This review first ran in the Nov. 6 edition of The Hamilton Spectator.
Simon & Schuster
How do you get students from priority neighbourhoods to stay in school and go to college?
Yes Prep Public Schools in Houston has a great solution.
Senior Signing Day was launched in 2001. It’s modeled after the day when graduating high school football players sign letters of intent with American colleges. Staff at Yes Prep wanted to recreate the same level of excitement for their students’ academic achievements.
Last year’s Senior Signing Day was held in the Toyota Centre, home to the NBA’s Houston Rockets.
Students, family, friends, staff, alumni and supporters pack the arena for the two hour celebration. Each graduating student walks across the stage, steps up to the podium and announces what college they’re attending in the fall. Some of the students break the news by unveiling t-shirts, ball caps and pennants. The crowd goes wild. This is not a staid and somber ceremony.
The graduating students then make it official by signing their enrollment papers.
Maybe you think this event seems like a ton of work. You could ask why Yes Prep doesn’t just list the graduating students and their future colleges in a program and instead invite an alumnus, donor or celebrity to give a speech like the one given at at every other graduation ceremony.
But then you’d be missing the point.
Senior Signing Day was engineered to be a defining moment for everyone in the arena. It’s a celebration for the graduating students. It gives families yet another reason to be proud. It reminds staff and supporters that they’re transforming lives. And it inspires the younger students who picture themselves up on stage and getting rafter-shaking roars of applause in a few more years.
Every organization can create defining moments for customers, students, patients and employees, say brothers Chip and Dan Heath and authors of The Power of Moments.
“Moments matter,” say the Heaths. “And what an opportunity we miss when we leave them to chance. Teachers can inspire, caregivers can comfort, service workers can delight, politicians can unite and managers can motivate. All it takes is a bit of insight and forethought. We can be the designers of moments that deliver elevation and insight and pride and connection.”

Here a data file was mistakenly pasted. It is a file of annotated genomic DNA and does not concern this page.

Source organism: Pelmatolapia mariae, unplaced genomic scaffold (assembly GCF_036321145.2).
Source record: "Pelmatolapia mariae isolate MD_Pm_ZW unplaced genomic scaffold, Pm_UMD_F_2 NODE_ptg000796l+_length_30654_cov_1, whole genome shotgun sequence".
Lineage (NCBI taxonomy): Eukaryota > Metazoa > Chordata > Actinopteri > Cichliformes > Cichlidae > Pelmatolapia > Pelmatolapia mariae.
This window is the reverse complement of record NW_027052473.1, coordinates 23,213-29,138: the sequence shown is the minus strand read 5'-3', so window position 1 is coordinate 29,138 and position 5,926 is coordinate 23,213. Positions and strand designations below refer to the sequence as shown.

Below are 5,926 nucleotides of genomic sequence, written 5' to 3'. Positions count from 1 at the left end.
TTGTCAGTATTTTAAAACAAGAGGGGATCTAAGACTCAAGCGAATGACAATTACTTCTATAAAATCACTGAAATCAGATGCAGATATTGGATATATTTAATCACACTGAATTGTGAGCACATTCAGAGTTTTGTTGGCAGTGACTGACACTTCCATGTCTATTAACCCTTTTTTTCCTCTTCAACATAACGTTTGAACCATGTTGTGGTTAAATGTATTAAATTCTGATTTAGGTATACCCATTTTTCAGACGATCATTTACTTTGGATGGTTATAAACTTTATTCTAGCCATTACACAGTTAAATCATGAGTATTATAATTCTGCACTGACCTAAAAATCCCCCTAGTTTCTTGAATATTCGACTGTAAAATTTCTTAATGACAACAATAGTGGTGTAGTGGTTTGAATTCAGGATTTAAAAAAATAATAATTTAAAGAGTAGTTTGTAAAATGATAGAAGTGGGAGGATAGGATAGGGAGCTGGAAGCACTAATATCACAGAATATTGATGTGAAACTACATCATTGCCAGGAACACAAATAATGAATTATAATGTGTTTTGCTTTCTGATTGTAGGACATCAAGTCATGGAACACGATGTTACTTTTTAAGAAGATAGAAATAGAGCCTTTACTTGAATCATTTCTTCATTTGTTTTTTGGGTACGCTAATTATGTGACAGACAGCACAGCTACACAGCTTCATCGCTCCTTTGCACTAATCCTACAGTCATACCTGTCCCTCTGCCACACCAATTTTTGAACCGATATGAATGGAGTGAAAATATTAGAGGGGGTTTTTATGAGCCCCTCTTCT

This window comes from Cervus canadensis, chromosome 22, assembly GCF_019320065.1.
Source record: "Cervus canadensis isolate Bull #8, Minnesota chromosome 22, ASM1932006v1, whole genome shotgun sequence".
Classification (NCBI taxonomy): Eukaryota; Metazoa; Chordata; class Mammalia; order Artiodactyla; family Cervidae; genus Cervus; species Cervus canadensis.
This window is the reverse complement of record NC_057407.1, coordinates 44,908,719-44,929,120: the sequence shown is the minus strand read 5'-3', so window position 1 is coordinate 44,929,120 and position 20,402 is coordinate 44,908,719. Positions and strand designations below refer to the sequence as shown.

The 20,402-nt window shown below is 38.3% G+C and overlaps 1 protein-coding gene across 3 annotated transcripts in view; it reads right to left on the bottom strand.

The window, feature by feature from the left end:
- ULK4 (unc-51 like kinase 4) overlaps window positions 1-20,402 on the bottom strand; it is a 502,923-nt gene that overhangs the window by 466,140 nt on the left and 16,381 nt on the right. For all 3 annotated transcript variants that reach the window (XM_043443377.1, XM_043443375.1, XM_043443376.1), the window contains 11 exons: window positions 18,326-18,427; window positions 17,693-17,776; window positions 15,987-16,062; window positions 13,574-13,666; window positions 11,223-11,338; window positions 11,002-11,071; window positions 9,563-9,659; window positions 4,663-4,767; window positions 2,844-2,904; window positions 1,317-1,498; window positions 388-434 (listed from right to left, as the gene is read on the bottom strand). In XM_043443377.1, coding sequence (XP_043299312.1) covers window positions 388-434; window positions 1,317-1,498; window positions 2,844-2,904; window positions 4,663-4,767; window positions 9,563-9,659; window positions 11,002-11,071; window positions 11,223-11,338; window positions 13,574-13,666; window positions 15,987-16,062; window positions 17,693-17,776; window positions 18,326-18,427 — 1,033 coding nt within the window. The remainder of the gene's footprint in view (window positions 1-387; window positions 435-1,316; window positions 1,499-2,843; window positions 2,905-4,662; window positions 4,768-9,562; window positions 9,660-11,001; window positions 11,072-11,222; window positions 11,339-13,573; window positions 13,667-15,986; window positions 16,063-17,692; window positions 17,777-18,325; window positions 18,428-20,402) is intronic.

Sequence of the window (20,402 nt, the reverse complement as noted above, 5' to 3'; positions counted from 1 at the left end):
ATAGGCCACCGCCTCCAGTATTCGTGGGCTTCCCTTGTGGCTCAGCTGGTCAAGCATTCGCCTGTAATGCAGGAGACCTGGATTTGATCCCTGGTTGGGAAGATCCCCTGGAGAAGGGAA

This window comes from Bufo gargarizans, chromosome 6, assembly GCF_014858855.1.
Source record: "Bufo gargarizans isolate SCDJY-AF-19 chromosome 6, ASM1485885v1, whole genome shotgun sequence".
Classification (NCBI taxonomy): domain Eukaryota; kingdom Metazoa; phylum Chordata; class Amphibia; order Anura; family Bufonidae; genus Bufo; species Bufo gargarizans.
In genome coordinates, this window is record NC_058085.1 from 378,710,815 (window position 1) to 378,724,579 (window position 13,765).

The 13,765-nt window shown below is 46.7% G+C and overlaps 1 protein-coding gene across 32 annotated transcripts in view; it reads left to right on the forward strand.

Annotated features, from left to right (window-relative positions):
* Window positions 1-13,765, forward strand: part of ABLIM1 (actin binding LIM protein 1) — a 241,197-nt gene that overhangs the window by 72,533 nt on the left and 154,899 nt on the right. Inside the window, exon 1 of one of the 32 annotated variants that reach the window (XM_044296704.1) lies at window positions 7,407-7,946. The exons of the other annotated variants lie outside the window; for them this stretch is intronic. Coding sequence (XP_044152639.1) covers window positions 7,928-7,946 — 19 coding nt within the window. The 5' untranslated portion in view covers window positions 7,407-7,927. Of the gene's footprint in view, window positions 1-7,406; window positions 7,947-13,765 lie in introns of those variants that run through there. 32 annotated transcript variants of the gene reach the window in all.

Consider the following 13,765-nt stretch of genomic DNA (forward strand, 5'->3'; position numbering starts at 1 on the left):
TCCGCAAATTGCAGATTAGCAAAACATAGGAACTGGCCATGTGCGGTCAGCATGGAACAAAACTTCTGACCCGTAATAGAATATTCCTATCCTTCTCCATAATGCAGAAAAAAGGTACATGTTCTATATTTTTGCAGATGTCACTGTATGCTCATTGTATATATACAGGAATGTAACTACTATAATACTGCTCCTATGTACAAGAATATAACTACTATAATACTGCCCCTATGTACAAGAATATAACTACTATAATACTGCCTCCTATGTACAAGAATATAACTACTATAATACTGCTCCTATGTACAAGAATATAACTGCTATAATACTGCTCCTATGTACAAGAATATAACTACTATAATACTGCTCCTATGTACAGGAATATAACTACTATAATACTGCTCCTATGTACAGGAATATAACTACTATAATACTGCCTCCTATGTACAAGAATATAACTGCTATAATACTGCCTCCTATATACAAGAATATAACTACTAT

You don’t have to fill an NBA arena to create defining moments. The Magic Castle Hotel in Los Angeles uses a Popsicle hotline. You pick up the phone and order a free cherry, orange or grape Popsicle. A white-gloved staff member then delivers it poolside on a silver tray. It’s a peak moment that guests will remember, rave about online and talk about when they return home.
So why don’t more organizations create these peak moments? The Heaths warn that it’s easy to fall victim to the soul-sucking force of reasonableness. Creating peak moments takes a lot of effort and it’s rarely in anyone’s job description. It’s far easier to stick with the predictability and safety of the status quo.
So instead of experiencing a few unforgettable peaks, we get unrelenting flatness. Learning, working and spending money start to feel like a never-ending road trip across the Canadian Prairies.
Your first day at a new job should be a defining moment. But how many of us have spent that day memorizing the corporate policy and procedure binder at an empty desk followed by a whirlwind round of introductions that interrupt busy coworkers who had no idea we were joining the team?
Along with succumbing to reasonableness, the Heaths say organizations are preoccupied with filling lots of potholes and pay little to no attention in creating a few peaks. Yet it’s these surprising moments that make us overlook or put up other moments that fall short of expectations. “When we assess our experiences, we don’t average our minute-by-minute sensations. Rather, we tend to remember flagship moments: the peaks, the pits and the transitions.”
For inspiration, the Heaths showcase defining moments created by at all kind of organizations. The only problem with their book is that you’ll find it impossible to sit and suffer through peak-free events and experiences that stick to the same old script and settle for reasonableness.
@jayrobb serves as director of communications for Mohawk College, reviews business books for the Hamilton Spectator and lives in Hamilton.